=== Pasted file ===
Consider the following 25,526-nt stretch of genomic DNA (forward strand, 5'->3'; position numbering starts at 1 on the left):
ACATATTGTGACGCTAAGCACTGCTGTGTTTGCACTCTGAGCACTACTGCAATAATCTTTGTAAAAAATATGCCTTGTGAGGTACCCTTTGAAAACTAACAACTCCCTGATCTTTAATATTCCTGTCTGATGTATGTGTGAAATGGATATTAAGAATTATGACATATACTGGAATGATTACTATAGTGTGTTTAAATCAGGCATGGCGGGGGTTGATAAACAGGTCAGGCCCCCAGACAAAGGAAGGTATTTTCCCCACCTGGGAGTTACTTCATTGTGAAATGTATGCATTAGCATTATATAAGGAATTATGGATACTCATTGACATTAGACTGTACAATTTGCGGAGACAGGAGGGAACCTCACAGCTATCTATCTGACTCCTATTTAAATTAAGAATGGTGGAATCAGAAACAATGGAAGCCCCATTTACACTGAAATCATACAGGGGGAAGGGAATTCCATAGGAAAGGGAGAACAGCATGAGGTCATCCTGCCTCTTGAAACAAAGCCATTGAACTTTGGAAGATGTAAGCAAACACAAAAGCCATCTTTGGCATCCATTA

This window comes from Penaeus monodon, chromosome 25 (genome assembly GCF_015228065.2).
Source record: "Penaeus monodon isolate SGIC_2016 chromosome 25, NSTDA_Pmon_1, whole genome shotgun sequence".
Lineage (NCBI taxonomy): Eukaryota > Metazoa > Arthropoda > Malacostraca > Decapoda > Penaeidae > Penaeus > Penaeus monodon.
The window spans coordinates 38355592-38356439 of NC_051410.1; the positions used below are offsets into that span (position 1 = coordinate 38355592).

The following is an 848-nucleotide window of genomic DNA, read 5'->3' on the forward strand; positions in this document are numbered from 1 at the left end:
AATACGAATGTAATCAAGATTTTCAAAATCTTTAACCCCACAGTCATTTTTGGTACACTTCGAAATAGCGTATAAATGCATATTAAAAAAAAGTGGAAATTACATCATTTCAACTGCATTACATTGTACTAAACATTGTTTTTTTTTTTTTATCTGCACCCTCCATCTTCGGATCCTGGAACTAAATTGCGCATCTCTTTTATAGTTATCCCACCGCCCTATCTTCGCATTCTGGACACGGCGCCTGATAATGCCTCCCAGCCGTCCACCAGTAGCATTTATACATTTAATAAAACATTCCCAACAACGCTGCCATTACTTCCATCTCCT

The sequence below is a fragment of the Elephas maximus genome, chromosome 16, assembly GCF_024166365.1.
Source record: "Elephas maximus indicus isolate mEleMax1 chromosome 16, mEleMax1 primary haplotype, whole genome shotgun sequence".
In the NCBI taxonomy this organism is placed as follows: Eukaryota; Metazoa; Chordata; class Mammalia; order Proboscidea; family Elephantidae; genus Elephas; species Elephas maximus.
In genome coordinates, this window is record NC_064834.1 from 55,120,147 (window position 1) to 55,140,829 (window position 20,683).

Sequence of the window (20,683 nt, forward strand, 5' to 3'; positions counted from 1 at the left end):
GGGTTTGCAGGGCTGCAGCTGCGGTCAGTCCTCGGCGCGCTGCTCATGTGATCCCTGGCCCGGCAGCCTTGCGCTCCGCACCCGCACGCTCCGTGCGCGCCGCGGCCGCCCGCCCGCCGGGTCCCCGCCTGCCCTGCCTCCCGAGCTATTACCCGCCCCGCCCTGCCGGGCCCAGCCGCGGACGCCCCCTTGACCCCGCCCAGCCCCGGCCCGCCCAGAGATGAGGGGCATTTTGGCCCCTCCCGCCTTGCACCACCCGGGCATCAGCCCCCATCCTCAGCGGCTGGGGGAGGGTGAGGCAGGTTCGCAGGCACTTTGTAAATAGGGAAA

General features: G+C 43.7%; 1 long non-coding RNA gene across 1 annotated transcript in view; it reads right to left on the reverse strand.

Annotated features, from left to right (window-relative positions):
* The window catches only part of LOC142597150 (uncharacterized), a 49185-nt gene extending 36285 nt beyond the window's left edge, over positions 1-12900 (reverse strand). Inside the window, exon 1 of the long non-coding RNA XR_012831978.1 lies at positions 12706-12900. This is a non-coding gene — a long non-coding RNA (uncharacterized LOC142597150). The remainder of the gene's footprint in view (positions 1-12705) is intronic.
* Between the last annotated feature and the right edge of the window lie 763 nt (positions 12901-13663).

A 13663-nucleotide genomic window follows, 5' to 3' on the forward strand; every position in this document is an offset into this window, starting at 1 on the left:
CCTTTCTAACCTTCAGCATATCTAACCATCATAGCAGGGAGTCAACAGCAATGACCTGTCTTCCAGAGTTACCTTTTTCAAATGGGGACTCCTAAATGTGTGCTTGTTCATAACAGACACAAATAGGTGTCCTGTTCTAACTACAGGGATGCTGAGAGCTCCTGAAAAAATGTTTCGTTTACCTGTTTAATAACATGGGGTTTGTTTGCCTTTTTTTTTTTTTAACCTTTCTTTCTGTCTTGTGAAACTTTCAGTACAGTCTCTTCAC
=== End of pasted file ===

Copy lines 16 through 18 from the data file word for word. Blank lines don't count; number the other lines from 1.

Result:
Annotated features, from left to right (window-relative positions):
* The window catches only part of LOC142597150 (uncharacterized), a 49185-nt gene extending 36285 nt beyond the window's left edge, over positions 1-12900 (reverse strand). Inside the window, exon 1 of the long non-coding RNA XR_012831978.1 lies at positions 12706-12900. This is a non-coding gene — a long non-coding RNA (uncharacterized LOC142597150). The remainder of the gene's footprint in view (positions 1-12705) is intronic.
* Between the last annotated feature and the right edge of the window lie 763 nt (positions 12901-13663).